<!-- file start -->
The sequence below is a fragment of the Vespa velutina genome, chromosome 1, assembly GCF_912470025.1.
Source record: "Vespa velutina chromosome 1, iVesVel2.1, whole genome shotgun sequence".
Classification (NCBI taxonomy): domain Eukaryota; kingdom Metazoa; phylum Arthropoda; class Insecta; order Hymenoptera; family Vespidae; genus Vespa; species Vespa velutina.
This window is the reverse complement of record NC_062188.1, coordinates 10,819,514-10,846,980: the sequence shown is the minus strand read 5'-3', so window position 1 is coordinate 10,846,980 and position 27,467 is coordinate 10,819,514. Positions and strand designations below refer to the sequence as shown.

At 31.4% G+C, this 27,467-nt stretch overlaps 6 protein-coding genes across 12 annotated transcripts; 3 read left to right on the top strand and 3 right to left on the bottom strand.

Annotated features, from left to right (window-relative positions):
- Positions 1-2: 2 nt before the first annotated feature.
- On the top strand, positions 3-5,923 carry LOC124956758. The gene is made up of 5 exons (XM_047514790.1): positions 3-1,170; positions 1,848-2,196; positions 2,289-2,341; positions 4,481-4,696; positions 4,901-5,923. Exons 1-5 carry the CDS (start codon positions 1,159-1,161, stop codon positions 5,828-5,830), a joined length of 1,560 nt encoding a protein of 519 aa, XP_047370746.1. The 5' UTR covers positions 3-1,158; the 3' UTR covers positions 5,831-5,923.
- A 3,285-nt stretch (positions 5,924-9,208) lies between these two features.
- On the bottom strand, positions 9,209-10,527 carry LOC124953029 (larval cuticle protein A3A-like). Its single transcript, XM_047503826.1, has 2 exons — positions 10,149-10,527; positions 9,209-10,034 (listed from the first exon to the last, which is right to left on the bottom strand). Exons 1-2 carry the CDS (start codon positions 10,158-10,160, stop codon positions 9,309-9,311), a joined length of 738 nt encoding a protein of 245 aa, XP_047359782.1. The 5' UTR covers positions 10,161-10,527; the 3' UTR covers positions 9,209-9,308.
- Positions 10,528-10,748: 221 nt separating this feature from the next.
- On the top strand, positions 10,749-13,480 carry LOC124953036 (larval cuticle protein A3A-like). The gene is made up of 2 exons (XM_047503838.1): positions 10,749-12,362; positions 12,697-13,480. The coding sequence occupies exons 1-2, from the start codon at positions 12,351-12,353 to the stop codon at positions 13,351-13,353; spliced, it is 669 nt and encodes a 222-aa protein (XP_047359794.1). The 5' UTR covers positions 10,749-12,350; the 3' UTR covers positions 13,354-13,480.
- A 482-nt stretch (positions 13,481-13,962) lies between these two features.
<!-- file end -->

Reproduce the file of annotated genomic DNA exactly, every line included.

The sequence below is a fragment of the Vespa velutina genome, chromosome 1, assembly GCF_912470025.1.
Source record: "Vespa velutina chromosome 1, iVesVel2.1, whole genome shotgun sequence".
Classification (NCBI taxonomy): domain Eukaryota; kingdom Metazoa; phylum Arthropoda; class Insecta; order Hymenoptera; family Vespidae; genus Vespa; species Vespa velutina.
This window is the reverse complement of record NC_062188.1, coordinates 10,819,514-10,846,980: the sequence shown is the minus strand read 5'-3', so window position 1 is coordinate 10,846,980 and position 27,467 is coordinate 10,819,514. Positions and strand designations below refer to the sequence as shown.

At 31.4% G+C, this 27,467-nt stretch overlaps 6 protein-coding genes across 12 annotated transcripts; 3 read left to right on the top strand and 3 right to left on the bottom strand.

Annotated features, from left to right (window-relative positions):
- Positions 1-2: 2 nt before the first annotated feature.
- On the top strand, positions 3-5,923 carry LOC124956758. The gene is made up of 5 exons (XM_047514790.1): positions 3-1,170; positions 1,848-2,196; positions 2,289-2,341; positions 4,481-4,696; positions 4,901-5,923. Exons 1-5 carry the CDS (start codon positions 1,159-1,161, stop codon positions 5,828-5,830), a joined length of 1,560 nt encoding a protein of 519 aa, XP_047370746.1. The 5' UTR covers positions 3-1,158; the 3' UTR covers positions 5,831-5,923.
- A 3,285-nt stretch (positions 5,924-9,208) lies between these two features.
- On the bottom strand, positions 9,209-10,527 carry LOC124953029 (larval cuticle protein A3A-like). Its single transcript, XM_047503826.1, has 2 exons — positions 10,149-10,527; positions 9,209-10,034 (listed from the first exon to the last, which is right to left on the bottom strand). Exons 1-2 carry the CDS (start codon positions 10,158-10,160, stop codon positions 9,309-9,311), a joined length of 738 nt encoding a protein of 245 aa, XP_047359782.1. The 5' UTR covers positions 10,161-10,527; the 3' UTR covers positions 9,209-9,308.
- Positions 10,528-10,748: 221 nt separating this feature from the next.
- On the top strand, positions 10,749-13,480 carry LOC124953036 (larval cuticle protein A3A-like). The gene is made up of 2 exons (XM_047503838.1): positions 10,749-12,362; positions 12,697-13,480. The coding sequence occupies exons 1-2, from the start codon at positions 12,351-12,353 to the stop codon at positions 13,351-13,353; spliced, it is 669 nt and encodes a 222-aa protein (XP_047359794.1). The 5' UTR covers positions 10,749-12,350; the 3' UTR covers positions 13,354-13,480.
- A 482-nt stretch (positions 13,481-13,962) lies between these two features.